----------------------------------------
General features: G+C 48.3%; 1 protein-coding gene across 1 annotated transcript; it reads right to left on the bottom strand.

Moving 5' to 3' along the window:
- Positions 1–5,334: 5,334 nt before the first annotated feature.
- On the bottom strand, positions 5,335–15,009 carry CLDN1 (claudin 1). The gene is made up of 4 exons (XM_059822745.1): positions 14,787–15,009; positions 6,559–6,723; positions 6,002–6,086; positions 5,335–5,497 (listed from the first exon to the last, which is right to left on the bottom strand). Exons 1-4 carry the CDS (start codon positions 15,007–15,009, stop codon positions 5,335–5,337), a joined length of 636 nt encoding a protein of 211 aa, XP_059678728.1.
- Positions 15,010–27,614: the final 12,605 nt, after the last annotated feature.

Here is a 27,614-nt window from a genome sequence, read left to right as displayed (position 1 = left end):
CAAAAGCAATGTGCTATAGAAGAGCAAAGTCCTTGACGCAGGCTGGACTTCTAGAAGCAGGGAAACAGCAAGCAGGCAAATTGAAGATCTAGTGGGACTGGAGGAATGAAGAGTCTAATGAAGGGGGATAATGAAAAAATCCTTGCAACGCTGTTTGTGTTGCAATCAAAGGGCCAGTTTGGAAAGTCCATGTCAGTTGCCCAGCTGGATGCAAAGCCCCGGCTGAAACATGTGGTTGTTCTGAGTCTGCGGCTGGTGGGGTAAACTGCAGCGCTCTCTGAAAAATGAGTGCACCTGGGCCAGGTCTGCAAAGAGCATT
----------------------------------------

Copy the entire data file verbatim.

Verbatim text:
General features: G+C 48.3%; 1 protein-coding gene across 1 annotated transcript; it reads right to left on the bottom strand.

Moving 5' to 3' along the window:
- Positions 1–5,334: 5,334 nt before the first annotated feature.
- On the bottom strand, positions 5,335–15,009 carry CLDN1 (claudin 1). The gene is made up of 4 exons (XM_059822745.1): positions 14,787–15,009; positions 6,559–6,723; positions 6,002–6,086; positions 5,335–5,497 (listed from the first exon to the last, which is right to left on the bottom strand). Exons 1-4 carry the CDS (start codon positions 15,007–15,009, stop codon positions 5,335–5,337), a joined length of 636 nt encoding a protein of 211 aa, XP_059678728.1.
- Positions 15,010–27,614: the final 12,605 nt, after the last annotated feature.

Here is a 27,614-nt window from a genome sequence, read left to right as displayed (position 1 = left end):
CAAAAGCAATGTGCTATAGAAGAGCAAAGTCCTTGACGCAGGCTGGACTTCTAGAAGCAGGGAAACAGCAAGCAGGCAAATTGAAGATCTAGTGGGACTGGAGGAATGAAGAGTCTAATGAAGGGGGATAATGAAAAAATCCTTGCAACGCTGTTTGTGTTGCAATCAAAGGGCCAGTTTGGAAAGTCCATGTCAGTTGCCCAGCTGGATGCAAAGCCCCGGCTGAAACATGTGGTTGTTCTGAGTCTGCGGCTGGTGGGGTAAACTGCAGCGCTCTCTGAAAAATGAGTGCACCTGGGCCAGGTCTGCAAAGAGCATT